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Employment tribunal was biased because it relied on online research

14 November 2014 #Employment

We are perhaps all guilty of  doing some quick research online to make our presentations look more credible. However, when can an employment tribunal do some research before making a decision? The answer is no, not if the parties do not agree to it.

The EAT has ruled that a tribunal committed a procedural error in searching on the internet for evidence that supported a claimant’s case that she was disabled, and in relying on that evidence in its conclusions. The tribunal thereby gave the impression of bias against the respondent employer ( East of England Ambulance Service NHS Trust v Sanders).

The Claimant brought claims of discrimination and unfair dismissal against the Trust. The tribunal had to decide, as a preliminary issue, whether the symptoms of depression amounted to a disability for the purposes of the Equality Act 2010. There was a jointly-instructed expert’s report on the issue, which concluded that the depression was mild and did not have a significant effect on the Claimant’s ability to carry out normal day-to-day activities. There was also a written statement from the Claimant, which focused on the causes of the depression but said little about its effect. The Claimant was questioned on her depression and there arose some uncertainty over the dosage of anti-depressants that she had been prescribed. When the tribunal retired to discuss its conclusions it decided, without prior reference to the parties, to conduct research on the internet into the dosage that the Claimant had been prescribed. When the tribunal returned to the hearing room it told the parties what it had done and stated that it appeared that the Claimant had been prescribed the maximum dose.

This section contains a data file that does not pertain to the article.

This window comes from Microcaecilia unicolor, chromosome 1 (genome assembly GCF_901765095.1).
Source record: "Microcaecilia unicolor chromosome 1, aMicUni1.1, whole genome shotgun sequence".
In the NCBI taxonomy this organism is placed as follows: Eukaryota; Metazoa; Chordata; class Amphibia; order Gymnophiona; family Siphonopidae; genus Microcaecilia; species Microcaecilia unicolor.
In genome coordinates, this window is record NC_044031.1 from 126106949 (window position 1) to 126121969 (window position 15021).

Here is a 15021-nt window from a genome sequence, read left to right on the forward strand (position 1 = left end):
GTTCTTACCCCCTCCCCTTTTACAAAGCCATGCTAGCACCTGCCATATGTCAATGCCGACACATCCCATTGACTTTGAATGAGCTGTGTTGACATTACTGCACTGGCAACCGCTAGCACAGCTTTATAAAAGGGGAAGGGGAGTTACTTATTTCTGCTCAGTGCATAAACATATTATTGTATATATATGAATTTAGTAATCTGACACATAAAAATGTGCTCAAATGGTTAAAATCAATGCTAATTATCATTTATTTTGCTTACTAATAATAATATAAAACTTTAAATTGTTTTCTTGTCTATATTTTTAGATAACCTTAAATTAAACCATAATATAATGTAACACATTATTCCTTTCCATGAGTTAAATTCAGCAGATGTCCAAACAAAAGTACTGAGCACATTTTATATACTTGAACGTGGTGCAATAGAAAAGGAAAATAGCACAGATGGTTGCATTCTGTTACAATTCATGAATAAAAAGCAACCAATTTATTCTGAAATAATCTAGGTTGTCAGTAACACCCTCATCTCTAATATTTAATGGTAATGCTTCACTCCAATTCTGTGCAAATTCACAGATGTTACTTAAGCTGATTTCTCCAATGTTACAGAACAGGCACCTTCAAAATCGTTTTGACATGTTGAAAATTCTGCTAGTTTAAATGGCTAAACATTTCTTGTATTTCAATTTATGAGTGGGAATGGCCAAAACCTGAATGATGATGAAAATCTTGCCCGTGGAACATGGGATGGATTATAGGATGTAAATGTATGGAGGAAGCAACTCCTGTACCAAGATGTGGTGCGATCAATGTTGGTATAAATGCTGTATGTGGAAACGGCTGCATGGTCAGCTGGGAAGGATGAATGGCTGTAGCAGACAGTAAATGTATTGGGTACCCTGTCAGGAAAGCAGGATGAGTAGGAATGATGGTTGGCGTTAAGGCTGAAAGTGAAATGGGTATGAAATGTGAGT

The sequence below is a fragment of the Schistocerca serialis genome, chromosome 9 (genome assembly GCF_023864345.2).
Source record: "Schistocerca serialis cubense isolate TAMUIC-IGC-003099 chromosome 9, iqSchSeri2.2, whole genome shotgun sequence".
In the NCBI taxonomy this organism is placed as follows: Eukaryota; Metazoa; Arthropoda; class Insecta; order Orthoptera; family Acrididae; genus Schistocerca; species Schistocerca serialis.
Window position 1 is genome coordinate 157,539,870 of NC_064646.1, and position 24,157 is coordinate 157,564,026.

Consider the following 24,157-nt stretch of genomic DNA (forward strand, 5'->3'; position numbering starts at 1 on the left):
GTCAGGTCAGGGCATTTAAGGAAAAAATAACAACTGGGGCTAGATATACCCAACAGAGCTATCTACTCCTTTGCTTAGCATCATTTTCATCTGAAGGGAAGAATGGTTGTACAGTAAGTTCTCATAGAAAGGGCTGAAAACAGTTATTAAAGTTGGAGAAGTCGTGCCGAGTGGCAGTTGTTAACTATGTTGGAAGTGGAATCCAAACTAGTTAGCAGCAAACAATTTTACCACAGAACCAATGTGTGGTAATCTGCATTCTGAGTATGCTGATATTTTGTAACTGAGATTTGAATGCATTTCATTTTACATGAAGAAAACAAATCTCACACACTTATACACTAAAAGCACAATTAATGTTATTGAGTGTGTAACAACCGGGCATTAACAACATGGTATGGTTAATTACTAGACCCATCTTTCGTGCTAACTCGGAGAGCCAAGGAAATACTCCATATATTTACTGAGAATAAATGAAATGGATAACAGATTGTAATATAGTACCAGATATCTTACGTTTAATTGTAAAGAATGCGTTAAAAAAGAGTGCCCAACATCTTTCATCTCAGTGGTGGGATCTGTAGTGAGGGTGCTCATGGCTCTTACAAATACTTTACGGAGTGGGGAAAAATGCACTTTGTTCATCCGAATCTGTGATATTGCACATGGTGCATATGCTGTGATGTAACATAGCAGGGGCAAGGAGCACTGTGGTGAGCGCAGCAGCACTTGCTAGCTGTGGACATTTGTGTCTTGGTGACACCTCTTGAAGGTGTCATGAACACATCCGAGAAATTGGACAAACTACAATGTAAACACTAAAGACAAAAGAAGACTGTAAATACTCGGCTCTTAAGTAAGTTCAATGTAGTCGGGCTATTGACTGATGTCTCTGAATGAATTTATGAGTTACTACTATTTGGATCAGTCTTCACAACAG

The EAT allowed the appeal against the tribunal’s handling of the preliminary issue. It was not allowed to make
enquires on its own behalf into evidence that was never volunteered by either party. The tribunal may ask questions in order to elicit the evidence but this must be the evidence that the witness wants to give, not the evidence that the tribunal wishes to hear.  

Clarkslegal, specialist Employment lawyers in London, Reading and throughout the Thames Valley.
For further information about this or any other Employment matter please contact Clarkslegal's employment team by email at by telephone 020 7539 8000 (London office), 0118 958 5321 (Reading office) or by completing the form on this page.
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